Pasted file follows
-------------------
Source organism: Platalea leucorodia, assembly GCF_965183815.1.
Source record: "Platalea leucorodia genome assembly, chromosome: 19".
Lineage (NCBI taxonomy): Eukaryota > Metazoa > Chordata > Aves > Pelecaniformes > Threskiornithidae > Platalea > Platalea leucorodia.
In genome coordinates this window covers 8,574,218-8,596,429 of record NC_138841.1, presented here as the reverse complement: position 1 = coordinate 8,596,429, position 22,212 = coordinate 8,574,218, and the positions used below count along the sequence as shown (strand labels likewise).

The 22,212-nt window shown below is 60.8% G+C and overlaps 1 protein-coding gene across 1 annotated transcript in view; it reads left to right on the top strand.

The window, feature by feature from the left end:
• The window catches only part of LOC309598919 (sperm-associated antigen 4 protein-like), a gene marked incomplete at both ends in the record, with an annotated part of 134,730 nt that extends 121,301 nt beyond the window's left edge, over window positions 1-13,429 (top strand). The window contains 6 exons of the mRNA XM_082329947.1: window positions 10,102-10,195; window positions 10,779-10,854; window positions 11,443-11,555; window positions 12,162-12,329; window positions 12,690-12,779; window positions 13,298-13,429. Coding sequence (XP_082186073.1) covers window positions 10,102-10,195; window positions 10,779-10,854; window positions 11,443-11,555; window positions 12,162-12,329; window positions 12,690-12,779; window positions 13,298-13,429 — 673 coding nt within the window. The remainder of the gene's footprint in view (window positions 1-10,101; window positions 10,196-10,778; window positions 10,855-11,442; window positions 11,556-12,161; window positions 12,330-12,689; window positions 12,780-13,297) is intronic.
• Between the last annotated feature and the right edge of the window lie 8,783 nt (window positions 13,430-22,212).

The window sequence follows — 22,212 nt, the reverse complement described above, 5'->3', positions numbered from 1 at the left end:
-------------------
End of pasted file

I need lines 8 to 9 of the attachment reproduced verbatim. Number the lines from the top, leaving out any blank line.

• Between the last annotated feature and the right edge of the window lie 8,783 nt (window positions 13,430-22,212).

The window sequence follows — 22,212 nt, the reverse complement described above, 5'->3', positions numbered from 1 at the left end: